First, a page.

by Brian Bahouth
Reno – Moana Nursery has been an anchor business on Moana Lane in Reno since 1967. Experts at 3 Reno area stores provide deep, regional cultivation knowledge, and customers can select from a wide range of decorative and edible plants suited for northern Nevada’s high desert environment, bird feeders … wind chimes … lawn art, and before this week the nursery’s Saturday seminar series had titles like “The Art and Science of Woody Plant Pruning for Beginner to Seasoned Gardeners,” or “Desert Tortoise Adoption and Basic Care,” but this week the company’s iconic sign announced a seminar titled, “Cannabis Q&A.”
Lisa Braginton is a certified nursery professional and a Plant Doctor at Moana Nursery.
“There was a lot of conversation internally when legal marijuana passed last November,” Braginton said. “We were trying to decide the best ways to go about getting some knowledge for ourselves and being able to offer some knowledge out into the community about this rather broad subject of marijuana growing, use, legislation, potential impacts to employers, concerns in the community, so we knew we couldn’t cover each and every one of those topics individually, so we thought we’d begin with some opening statements and facts, and then an open forum with questions and answers.”
Last November Nevada voters approved the Initiative to Regulate and Tax Marijuana, and as of the first of the year 2017, individuals 21 years of age or older can legally possess up to 1 ounce of cannabis or a quarter ounce of marijuana concentrates. And even though there is no place for the general adult public to legally purchase cannabis in Nevada yet, the state’s medical marijuana dispensaries may open to the public as soon as this summer; but if an adult lives more than 25 miles from a dispensary in Nevada, they are allowed to grow up to 6 cannabis plants, with no more than 12 plants per household, and this Saturday’s seminar was at capacity – 60 people.
A human resources specialist with Solutions at Work, Diana Albiniao, helped attendees understand the human resources implications associated with legal marijuana. Horticulturist and noted Nevada gardener Dianne Stortz-Lintz talked about the challenges of growing cannabis in northern Nevada’s arid environment.
Representatives from the Cannavative Group also gave presentations. Last week Moana Nursery staff toured the local Cannavative facilities for a candid look at a company that cultivates and processes cannabis under Nevada’s medical marijuana system. Master Cultivator and Extract Artist Alex Taracki and Cannavative Vice President of Sales and Business Development Kristin Ehasz spoke and answered questions at Saturday’s event. Over the past 2 years, Cannavative has distinguished itself as one of the state’s finest cannabis cultivators and concentrate makers with products widely available in Nevada’s system of roughly 50 dispensaries. Lisa Braginton was among those to tour the Cannavative facilities in Stead, a community north of Reno.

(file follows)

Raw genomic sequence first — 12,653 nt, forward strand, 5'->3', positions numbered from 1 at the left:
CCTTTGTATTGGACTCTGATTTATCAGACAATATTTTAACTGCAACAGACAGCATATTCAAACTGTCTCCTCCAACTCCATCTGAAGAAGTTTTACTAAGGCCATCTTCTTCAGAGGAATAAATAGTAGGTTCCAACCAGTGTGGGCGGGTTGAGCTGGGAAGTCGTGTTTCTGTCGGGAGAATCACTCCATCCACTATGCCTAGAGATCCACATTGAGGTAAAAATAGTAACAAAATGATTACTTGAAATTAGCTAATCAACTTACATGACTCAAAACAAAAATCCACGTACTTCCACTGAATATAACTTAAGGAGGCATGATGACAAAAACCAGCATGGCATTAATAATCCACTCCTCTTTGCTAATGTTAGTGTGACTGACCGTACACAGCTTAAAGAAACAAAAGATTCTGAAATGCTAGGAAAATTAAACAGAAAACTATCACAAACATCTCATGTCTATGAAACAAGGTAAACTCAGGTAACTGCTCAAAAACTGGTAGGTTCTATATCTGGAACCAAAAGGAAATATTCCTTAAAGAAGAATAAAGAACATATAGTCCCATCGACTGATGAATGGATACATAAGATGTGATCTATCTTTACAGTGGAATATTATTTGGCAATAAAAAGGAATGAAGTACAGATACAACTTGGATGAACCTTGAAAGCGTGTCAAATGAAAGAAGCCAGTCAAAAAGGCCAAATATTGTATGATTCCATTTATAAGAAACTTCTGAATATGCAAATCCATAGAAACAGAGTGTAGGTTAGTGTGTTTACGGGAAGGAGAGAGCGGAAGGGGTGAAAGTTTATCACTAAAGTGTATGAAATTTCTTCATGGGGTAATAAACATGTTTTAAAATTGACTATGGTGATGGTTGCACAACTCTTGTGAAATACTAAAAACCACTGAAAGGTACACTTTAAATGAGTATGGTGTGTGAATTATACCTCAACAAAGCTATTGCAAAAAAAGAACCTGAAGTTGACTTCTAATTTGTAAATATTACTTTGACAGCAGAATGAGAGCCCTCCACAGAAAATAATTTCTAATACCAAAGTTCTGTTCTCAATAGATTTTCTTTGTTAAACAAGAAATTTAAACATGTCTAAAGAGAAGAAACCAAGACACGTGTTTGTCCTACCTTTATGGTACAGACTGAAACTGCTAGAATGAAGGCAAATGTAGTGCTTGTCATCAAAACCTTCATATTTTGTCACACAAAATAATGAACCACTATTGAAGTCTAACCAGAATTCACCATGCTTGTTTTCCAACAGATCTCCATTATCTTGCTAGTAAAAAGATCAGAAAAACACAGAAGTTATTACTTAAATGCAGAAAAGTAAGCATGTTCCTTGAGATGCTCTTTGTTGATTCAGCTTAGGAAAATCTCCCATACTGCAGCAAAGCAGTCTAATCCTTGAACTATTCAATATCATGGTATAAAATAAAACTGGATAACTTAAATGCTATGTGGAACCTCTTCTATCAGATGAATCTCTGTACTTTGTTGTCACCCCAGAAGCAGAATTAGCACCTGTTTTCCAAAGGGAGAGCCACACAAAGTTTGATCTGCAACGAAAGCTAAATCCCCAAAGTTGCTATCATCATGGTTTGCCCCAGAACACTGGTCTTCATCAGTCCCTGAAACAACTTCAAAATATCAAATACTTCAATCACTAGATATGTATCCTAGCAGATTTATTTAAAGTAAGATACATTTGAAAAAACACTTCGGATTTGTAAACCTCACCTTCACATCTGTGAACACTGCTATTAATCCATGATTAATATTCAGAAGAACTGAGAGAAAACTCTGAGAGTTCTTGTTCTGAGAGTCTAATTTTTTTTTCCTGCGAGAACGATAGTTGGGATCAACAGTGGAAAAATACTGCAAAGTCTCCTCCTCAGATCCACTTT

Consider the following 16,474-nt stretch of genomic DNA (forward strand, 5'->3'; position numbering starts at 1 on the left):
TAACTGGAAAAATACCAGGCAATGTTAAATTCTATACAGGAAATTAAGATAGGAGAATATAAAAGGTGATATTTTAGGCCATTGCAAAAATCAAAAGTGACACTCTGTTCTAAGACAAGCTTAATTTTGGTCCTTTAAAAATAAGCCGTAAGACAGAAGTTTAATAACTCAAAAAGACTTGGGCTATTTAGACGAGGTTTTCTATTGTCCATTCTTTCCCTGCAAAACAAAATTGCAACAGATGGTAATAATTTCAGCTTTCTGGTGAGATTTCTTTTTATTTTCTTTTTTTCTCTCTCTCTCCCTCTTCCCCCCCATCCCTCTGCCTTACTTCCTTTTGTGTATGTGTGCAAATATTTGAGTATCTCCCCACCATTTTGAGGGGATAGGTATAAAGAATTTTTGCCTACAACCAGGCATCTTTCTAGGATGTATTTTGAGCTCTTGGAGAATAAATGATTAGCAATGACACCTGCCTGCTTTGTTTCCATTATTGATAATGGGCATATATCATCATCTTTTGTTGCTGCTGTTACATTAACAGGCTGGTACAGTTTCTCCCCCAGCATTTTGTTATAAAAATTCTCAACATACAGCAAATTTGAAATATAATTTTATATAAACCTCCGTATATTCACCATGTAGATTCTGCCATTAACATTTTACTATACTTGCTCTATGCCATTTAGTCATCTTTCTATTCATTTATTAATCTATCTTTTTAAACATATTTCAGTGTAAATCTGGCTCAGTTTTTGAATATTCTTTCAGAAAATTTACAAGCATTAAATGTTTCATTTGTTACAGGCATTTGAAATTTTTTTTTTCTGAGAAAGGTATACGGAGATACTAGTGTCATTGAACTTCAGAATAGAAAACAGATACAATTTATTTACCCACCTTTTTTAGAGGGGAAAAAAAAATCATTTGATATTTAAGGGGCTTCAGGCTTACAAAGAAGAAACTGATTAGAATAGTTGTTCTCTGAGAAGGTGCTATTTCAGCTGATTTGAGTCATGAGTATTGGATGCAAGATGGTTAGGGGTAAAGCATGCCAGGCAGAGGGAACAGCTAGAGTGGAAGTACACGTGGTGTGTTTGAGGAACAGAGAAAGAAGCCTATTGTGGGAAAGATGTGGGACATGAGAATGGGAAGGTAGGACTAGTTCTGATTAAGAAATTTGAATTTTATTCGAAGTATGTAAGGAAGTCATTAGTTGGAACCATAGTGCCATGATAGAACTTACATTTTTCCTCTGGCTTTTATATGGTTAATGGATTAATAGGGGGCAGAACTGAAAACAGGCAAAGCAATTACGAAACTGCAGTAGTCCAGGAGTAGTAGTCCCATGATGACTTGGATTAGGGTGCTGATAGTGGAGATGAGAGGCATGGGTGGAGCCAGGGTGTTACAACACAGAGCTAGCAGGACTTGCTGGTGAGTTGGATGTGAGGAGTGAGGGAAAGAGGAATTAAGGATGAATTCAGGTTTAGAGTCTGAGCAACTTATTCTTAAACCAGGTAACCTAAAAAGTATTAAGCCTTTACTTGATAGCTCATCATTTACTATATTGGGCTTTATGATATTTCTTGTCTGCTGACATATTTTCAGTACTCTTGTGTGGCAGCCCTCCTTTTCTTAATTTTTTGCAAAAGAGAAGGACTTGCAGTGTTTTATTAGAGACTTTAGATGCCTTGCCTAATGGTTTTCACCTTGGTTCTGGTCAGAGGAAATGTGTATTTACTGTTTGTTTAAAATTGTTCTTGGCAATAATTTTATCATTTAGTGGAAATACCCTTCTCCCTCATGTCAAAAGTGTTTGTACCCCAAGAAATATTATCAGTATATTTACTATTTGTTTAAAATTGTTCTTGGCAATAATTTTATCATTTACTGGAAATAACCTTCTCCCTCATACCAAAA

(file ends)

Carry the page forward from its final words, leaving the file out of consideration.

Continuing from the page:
“Very impressive operation, and might I say, very impressive people,” she said. “And of course, they have been selling medical marijuana here in the community, have a ton of knowledge, so they have a lot to share.”
But there are many limitations on the time, place and manner an adult individual can grow marijuana in Nevada. In addition to being more than 25 miles from a dispensary, the plants must not be visible “from a public place by normal unaided vision,” and if a person rents property, they must gain the land owner’s approval before growing cannabis, among several other restrictions, but growing any plant in northern Nevada’s arid and extreme high desert environment is an acquired skill, and Lisa Braginton is an expert but says she has more to learn about marijuana cultivation.
“We want to learn, and that’s something I’m sad to say I am ignorant about,” she said. “I’ve done a little bit of research, but I’ve never done any growing. I can talk in broad strokes about what works for different plants and different considerations that you may have both about environment, trying to provide the ideal environment as much as you can for growing the plants and other pest considerations. Those broad knowledge things I have, but our aim in part is to glean information, so we would have information we could distill and then share out in the community.”
To see the word “cannabis” displayed on such a prominent sign on one of Reno’s busiest commercial streets is an indication attitudes about marijuana are changing, and for Lisa Bragington and Moana Nurseries, success and knowledge are closely connected.
“I think ownership had some concern, but the more we learn, the more stigmas go away, and that applies to everything. It’s all about proper use, knowing what you’re getting into, and that’s really one of our bases, that we want to provide that knowledge, so people have success in growing and extrapolate that out to success in life, and I think that this forum was a great place to start because it starts with knowledge and it starts with communication.”